Masterpiece Cakeshop v. Colorado Civil Rights Commission | The Raging Patriot
LGBT+ themed wedding cake

As most of you know from my previous work here at The Raging Patriot, I’m an anomaly. Not only am I Conservative, but I also happen to be gay… and Christian. I do not think with my sexual orientation, and thus I’ve been excluded from the very group that claims to be the most ‘tolerant’ because I am a free thinker. I believe in facts, not baseless rhetoric, to defend myself on an intellectual level. Thus, I am rational, not radical, and I believe in protecting the Constitution and the rights it gives all Americans.


The rainbow flag has come to represent the leftist tyranny of thought and oppressive agendas. That flag and its adherents claim to (and yet they do not) speak for all of us in the LGBT+ community. That flag, so diverse in its colors, is betrayed by its conformity of mind its goodthinkful dogmatism. I believe individuals who would seek to infringe their will on the rights of others like these LGBT+ individuals who sued a bakery multiple times for refusing on religious ground to bake them a gender transition cake or a same-sex marriage cake do not truly understand our 1st Amendment rights. You are not oppressed if a business owner refuses to serve you by citing their religious convictions i.e. when proven they are not doing so arbitrarily. They are protected by the 1st Amendment.

I would also like to point out that thanks to capitalism, we have free markets. Why not get a cake baked elsewhere for your needs? Why force someone against their will to appease your request? Why would you give your money to a business owner that believes your existence is an abomination? For me, this calls into question the motives of such individuals who would try to abuse the powers of the Federal government to get their way.

I would like to note that at this time, there are about 20 states have enacted laws that prohibit discrimination in public accommodations based on sexual orientation because the Civil Rights Act of 1964 does not include language protecting discrimination based on sexual orientation.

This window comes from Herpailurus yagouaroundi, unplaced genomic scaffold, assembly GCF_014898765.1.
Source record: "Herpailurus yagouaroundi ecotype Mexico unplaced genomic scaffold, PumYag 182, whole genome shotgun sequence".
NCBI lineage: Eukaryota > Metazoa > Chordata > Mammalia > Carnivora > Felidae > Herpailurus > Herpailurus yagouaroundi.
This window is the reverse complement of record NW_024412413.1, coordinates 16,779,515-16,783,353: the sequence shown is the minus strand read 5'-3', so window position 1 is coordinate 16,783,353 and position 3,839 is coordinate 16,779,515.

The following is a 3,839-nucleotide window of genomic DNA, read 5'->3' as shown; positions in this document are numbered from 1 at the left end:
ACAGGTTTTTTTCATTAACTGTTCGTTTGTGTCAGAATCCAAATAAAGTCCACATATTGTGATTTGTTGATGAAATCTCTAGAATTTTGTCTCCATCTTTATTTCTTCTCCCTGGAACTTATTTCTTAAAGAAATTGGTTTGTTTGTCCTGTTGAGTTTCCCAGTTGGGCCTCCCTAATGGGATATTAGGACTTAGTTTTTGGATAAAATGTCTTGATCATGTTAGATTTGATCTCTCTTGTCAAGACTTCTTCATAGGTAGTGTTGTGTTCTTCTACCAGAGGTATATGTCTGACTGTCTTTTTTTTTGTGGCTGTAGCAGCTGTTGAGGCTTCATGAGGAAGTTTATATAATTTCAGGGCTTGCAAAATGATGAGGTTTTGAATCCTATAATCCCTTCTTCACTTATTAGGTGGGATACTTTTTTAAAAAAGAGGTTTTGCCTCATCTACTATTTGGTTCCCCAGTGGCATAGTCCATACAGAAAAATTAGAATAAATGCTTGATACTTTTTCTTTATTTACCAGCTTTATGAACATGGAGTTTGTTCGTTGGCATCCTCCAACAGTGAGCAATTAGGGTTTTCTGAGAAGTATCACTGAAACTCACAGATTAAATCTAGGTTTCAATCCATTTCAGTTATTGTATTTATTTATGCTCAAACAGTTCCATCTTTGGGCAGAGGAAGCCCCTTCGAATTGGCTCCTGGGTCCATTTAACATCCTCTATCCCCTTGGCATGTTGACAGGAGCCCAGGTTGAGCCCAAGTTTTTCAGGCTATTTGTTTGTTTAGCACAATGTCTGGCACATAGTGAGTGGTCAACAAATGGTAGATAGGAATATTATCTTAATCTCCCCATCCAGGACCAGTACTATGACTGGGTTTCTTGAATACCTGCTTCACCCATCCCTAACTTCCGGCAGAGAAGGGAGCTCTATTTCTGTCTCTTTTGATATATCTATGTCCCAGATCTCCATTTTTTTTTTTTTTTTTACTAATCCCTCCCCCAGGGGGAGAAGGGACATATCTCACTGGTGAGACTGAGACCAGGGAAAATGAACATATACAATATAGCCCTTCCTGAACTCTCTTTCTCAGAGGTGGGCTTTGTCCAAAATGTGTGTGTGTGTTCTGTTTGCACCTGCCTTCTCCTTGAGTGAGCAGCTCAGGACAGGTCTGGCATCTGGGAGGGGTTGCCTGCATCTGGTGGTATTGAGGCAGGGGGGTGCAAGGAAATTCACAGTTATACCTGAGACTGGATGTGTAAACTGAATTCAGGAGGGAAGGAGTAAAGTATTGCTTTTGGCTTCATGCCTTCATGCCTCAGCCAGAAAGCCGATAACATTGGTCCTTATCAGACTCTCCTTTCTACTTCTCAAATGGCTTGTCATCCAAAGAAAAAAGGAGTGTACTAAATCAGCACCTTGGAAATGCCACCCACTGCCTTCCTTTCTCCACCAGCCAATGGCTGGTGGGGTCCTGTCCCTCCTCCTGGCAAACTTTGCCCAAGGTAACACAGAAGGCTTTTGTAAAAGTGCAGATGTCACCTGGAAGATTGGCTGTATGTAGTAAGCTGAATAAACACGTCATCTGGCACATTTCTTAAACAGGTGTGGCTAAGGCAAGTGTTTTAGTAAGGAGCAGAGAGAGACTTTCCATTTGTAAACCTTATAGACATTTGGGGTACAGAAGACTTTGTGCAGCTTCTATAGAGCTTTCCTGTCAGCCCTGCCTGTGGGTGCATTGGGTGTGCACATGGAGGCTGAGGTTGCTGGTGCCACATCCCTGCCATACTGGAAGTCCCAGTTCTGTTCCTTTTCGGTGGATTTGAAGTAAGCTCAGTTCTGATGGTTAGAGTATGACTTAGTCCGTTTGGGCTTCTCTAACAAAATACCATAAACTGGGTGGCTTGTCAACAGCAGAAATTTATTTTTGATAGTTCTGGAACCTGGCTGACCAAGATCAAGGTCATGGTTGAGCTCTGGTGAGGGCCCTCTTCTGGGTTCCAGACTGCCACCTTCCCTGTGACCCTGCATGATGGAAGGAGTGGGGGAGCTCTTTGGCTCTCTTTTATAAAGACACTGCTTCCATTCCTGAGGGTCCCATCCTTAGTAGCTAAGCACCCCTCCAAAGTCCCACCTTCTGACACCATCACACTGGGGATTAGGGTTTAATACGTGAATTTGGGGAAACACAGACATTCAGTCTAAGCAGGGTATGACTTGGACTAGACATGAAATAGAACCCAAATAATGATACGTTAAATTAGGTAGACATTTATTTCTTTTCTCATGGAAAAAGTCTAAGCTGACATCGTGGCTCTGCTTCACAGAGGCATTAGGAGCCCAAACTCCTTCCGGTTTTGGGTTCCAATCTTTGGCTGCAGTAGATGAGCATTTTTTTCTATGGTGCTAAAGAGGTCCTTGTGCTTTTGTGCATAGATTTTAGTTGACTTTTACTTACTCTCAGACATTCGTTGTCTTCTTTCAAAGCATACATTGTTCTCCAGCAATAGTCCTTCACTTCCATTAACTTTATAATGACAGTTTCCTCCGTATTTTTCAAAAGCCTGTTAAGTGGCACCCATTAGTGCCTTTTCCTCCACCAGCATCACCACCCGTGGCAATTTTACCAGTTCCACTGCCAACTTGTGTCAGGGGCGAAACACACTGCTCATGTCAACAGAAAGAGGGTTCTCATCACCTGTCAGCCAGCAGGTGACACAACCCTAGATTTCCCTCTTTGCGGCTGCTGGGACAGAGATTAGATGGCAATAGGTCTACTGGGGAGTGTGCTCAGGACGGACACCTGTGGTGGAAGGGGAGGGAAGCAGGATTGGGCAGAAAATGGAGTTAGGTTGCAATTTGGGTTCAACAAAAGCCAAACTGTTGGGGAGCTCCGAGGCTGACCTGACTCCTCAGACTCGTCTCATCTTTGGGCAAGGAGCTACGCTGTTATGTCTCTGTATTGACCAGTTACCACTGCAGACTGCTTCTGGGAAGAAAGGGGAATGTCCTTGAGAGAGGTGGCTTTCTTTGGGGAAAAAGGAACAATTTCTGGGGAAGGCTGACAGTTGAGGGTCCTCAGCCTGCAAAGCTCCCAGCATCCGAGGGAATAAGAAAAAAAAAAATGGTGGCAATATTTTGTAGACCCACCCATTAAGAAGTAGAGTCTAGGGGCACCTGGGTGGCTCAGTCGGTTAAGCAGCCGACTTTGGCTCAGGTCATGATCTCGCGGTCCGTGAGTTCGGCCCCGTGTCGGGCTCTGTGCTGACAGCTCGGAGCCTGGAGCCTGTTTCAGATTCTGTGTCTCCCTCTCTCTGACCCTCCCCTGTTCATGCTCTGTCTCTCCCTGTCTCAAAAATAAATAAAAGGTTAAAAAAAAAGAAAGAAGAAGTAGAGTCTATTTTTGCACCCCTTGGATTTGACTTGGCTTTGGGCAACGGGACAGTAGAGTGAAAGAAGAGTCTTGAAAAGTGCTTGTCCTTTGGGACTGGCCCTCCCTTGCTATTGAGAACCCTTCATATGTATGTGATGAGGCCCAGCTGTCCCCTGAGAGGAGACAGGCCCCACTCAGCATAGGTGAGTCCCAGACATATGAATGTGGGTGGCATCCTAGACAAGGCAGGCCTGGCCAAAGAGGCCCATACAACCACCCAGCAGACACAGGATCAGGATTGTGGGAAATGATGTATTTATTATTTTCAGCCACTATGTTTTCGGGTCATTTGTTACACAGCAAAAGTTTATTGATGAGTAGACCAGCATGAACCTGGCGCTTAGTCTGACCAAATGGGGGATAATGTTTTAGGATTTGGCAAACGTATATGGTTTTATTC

Some would argue that if we allow religious individuals their right to refuse service based on their convictions, we must concur then that they could refuse service to people based on skin color, sex, and other factors.

The entire United States is protected by the Civil Rights Act of 1964, which prohibits discrimination by privately owned places of public accommodation on the basis of race, color, religion, or national origin. However, nonprofit organizations such as churches are generally exempt from the law. For individuals with disabilities, they are protected by the Americans with Disabilities Act.


As a gay man, I would side with a business owner’s right to exercise their religious freedom – even if that meant I couldn’t get a wedding cake baked. As stated earlier, I could take my business elsewhere instead of trying to destroy their livelihood by suing. I understand that their right is protected by the law (even if I, or others, view it as discriminatory).

I would not force someone to do something against their convictions. As a Christian, Romans 14:13-23 comes to mind in asking us not to cause another to stumble. For me, forcing the law on my side to strong-arm a business owner into baking me a same-sex wedding cake would very much force a brother or sister to stumble against their convictions. Not everyone would be as understanding, as I’ve gotten into several debates with friends over this very topic.

People interpret scripture differently, which is why context is key when reading scripture as well as doing word studies. The Bible requires context. And a failure to appreciate that context leads to its misappropriation and consequent weaponization. It can even lead to oppression. 1 Timothy 2:11-12 for example, has been used against women to prevent them from holding leadership positions and Ephesians 6:5-7 was used as a means to justify slavery. You can see where the problem lies in taking Scripture out of context, and where some would argue religious freedom allows people the ability to discriminate based on the Bible being taken out of context and being weaponized against many different groups of people.


I am in a unique position to see both sides of the coin with the Conservative community as well as the LGBT+ community. If discrimination by privately owned places of public accommodation towards LGBT+ individuals became Federally recognized and illegal, the question then becomes:

Who defines what discrimination looks like?

Let me know your thoughts in the comment section.